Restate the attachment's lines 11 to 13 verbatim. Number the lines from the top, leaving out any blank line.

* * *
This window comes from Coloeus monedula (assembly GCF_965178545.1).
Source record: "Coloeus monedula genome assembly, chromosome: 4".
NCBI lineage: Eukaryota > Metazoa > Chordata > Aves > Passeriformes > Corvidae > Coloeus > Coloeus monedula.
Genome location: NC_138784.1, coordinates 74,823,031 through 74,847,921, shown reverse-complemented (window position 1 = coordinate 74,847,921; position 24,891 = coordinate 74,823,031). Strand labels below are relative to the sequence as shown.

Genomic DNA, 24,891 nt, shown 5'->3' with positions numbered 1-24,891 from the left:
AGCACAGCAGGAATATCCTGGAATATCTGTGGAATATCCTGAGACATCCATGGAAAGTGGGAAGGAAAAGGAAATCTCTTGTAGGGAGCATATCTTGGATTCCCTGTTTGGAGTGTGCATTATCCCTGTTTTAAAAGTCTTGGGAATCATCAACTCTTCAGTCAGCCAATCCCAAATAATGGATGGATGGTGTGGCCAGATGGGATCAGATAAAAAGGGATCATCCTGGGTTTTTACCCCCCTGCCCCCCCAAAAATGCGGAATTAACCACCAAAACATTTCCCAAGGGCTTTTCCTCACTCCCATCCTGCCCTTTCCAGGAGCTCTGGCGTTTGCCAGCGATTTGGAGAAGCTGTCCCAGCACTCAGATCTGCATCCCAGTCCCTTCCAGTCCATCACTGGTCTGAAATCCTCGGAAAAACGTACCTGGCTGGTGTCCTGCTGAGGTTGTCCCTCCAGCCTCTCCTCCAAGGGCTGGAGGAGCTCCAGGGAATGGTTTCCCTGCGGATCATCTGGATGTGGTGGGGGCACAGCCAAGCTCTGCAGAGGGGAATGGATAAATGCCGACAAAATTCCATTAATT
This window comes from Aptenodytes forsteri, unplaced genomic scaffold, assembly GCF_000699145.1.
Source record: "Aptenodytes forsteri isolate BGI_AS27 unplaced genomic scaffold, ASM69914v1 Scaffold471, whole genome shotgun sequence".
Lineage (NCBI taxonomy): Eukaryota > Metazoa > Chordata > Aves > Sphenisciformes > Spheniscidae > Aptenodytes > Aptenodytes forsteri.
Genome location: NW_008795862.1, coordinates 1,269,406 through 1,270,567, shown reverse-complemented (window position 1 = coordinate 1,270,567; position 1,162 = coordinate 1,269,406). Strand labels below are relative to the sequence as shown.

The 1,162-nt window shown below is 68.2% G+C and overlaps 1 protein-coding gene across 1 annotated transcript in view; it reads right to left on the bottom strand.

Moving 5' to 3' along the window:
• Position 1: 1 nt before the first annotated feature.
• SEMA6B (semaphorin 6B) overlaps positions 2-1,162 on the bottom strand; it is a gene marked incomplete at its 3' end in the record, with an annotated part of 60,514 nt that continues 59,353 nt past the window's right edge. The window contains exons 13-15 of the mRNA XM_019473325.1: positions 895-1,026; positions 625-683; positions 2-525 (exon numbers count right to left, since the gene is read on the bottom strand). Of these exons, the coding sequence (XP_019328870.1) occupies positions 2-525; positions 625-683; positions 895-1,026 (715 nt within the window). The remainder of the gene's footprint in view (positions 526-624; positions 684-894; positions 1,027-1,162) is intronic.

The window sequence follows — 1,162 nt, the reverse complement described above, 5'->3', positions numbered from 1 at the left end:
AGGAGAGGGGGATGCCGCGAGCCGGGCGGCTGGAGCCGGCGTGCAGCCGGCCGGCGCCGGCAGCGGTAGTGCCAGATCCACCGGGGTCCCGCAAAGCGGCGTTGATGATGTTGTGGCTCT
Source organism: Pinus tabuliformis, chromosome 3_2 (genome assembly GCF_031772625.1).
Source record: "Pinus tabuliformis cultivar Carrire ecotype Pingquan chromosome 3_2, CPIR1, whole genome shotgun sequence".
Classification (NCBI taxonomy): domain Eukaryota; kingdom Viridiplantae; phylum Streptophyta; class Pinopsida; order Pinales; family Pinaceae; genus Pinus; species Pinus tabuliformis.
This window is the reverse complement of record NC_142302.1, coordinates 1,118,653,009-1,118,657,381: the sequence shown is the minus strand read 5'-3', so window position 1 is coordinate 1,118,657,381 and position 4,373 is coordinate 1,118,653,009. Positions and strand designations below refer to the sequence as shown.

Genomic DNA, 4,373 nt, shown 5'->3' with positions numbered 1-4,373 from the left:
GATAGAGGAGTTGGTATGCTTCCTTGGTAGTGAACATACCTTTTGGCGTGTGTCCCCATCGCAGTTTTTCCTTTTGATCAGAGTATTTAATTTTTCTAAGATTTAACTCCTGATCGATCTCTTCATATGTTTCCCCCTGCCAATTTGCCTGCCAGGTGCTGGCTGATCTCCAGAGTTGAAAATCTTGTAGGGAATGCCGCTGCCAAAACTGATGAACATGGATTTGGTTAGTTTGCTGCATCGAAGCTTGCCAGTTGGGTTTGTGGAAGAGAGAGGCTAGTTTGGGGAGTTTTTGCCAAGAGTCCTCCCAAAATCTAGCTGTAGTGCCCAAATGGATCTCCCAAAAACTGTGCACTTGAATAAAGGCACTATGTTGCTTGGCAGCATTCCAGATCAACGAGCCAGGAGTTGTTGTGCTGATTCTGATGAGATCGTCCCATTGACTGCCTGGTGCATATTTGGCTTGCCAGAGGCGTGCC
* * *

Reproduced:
The 1,162-nt window shown below is 68.2% G+C and overlaps 1 protein-coding gene across 1 annotated transcript in view; it reads right to left on the bottom strand.

Moving 5' to 3' along the window:
• Position 1: 1 nt before the first annotated feature.